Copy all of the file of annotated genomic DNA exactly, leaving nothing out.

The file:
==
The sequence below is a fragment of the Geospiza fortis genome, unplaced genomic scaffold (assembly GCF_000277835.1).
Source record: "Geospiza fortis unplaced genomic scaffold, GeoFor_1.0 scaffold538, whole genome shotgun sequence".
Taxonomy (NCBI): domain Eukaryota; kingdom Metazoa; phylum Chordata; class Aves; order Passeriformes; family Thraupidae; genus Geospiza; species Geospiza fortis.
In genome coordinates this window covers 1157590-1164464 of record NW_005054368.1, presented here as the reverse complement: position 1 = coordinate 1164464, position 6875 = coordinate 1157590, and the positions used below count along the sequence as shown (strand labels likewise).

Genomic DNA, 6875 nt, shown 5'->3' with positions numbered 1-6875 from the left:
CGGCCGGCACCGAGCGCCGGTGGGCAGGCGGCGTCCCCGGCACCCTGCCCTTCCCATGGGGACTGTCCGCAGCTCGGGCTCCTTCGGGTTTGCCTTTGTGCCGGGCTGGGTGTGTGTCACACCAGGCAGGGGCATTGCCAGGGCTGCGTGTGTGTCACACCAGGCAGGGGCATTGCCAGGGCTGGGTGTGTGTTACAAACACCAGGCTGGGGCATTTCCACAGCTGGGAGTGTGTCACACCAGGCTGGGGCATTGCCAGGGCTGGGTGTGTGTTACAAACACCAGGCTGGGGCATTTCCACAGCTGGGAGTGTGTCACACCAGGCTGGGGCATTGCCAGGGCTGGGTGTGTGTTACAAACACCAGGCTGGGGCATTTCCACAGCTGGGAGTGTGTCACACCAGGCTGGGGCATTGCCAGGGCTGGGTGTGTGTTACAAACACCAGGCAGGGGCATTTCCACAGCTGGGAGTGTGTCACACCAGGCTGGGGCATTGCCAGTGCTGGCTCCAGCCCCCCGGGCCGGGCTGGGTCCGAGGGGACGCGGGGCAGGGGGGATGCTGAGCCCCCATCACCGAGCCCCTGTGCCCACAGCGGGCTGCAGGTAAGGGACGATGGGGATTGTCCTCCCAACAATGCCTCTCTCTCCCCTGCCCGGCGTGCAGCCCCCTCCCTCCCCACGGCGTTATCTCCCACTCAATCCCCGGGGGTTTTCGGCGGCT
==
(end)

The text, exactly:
The sequence below is a fragment of the Geospiza fortis genome, unplaced genomic scaffold (assembly GCF_000277835.1).
Source record: "Geospiza fortis unplaced genomic scaffold, GeoFor_1.0 scaffold538, whole genome shotgun sequence".
Taxonomy (NCBI): domain Eukaryota; kingdom Metazoa; phylum Chordata; class Aves; order Passeriformes; family Thraupidae; genus Geospiza; species Geospiza fortis.
In genome coordinates this window covers 1157590-1164464 of record NW_005054368.1, presented here as the reverse complement: position 1 = coordinate 1164464, position 6875 = coordinate 1157590, and the positions used below count along the sequence as shown (strand labels likewise).

Genomic DNA, 6875 nt, shown 5'->3' with positions numbered 1-6875 from the left:
CGGCCGGCACCGAGCGCCGGTGGGCAGGCGGCGTCCCCGGCACCCTGCCCTTCCCATGGGGACTGTCCGCAGCTCGGGCTCCTTCGGGTTTGCCTTTGTGCCGGGCTGGGTGTGTGTCACACCAGGCAGGGGCATTGCCAGGGCTGCGTGTGTGTCACACCAGGCAGGGGCATTGCCAGGGCTGGGTGTGTGTTACAAACACCAGGCTGGGGCATTTCCACAGCTGGGAGTGTGTCACACCAGGCTGGGGCATTGCCAGGGCTGGGTGTGTGTTACAAACACCAGGCTGGGGCATTTCCACAGCTGGGAGTGTGTCACACCAGGCTGGGGCATTGCCAGGGCTGGGTGTGTGTTACAAACACCAGGCTGGGGCATTTCCACAGCTGGGAGTGTGTCACACCAGGCTGGGGCATTGCCAGGGCTGGGTGTGTGTTACAAACACCAGGCAGGGGCATTTCCACAGCTGGGAGTGTGTCACACCAGGCTGGGGCATTGCCAGTGCTGGCTCCAGCCCCCCGGGCCGGGCTGGGTCCGAGGGGACGCGGGGCAGGGGGGATGCTGAGCCCCCATCACCGAGCCCCTGTGCCCACAGCGGGCTGCAGGTAAGGGACGATGGGGATTGTCCTCCCAACAATGCCTCTCTCTCCCCTGCCCGGCGTGCAGCCCCCTCCCTCCCCACGGCGTTATCTCCCACTCAATCCCCGGGGGTTTTCGGCGGCT